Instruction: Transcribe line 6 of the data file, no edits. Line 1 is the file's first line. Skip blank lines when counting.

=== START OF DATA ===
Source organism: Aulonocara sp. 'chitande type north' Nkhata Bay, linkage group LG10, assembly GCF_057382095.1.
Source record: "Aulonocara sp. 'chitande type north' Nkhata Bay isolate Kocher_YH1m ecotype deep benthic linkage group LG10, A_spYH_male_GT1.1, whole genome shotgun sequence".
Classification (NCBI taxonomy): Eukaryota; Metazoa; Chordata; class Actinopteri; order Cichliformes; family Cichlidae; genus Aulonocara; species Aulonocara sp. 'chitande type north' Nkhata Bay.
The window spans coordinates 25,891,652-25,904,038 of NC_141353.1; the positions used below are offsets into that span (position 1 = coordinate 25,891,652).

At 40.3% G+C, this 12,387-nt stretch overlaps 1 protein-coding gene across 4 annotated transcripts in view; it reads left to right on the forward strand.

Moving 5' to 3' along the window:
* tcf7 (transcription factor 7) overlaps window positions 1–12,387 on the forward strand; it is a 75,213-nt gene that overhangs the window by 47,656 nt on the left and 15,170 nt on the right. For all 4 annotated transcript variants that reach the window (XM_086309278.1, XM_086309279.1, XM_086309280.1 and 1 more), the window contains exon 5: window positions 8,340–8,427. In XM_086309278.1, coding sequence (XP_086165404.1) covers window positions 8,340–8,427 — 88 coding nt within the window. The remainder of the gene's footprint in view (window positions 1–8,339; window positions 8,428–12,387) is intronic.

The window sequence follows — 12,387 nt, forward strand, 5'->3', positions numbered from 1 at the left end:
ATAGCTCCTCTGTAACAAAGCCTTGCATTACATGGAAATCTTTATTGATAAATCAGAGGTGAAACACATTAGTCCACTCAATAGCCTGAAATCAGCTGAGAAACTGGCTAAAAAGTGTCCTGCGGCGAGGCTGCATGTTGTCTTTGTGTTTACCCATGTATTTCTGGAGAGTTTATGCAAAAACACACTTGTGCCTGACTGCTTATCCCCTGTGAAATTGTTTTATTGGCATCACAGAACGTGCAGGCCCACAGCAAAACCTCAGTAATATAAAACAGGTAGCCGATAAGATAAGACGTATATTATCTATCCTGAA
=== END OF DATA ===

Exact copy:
Moving 5' to 3' along the window: